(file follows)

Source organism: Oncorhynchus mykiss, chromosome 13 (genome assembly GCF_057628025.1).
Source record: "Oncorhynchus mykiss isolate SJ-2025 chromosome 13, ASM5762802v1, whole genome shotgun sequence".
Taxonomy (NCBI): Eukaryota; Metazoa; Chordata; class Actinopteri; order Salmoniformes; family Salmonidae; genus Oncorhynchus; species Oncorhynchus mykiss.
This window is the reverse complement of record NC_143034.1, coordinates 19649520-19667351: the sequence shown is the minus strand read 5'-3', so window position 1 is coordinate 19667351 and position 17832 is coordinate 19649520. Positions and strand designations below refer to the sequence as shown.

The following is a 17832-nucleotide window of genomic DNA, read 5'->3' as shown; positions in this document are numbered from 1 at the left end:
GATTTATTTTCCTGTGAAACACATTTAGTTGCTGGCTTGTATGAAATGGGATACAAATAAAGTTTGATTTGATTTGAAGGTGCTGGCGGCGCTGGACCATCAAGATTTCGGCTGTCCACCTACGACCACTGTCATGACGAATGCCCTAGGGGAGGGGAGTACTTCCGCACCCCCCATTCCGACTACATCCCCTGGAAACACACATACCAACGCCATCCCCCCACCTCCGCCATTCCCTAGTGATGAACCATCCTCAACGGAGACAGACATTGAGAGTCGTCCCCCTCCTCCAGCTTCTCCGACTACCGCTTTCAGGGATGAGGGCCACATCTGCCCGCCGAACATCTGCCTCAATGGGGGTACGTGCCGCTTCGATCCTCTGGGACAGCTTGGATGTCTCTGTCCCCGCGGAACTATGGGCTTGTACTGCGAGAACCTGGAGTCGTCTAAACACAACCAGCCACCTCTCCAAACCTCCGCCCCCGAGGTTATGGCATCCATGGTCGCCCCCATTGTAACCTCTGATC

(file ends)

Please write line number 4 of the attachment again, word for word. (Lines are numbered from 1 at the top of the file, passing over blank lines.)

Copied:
This window is the reverse complement of record NC_143034.1, coordinates 19649520-19667351: the sequence shown is the minus strand read 5'-3', so window position 1 is coordinate 19667351 and position 17832 is coordinate 19649520. Positions and strand designations below refer to the sequence as shown.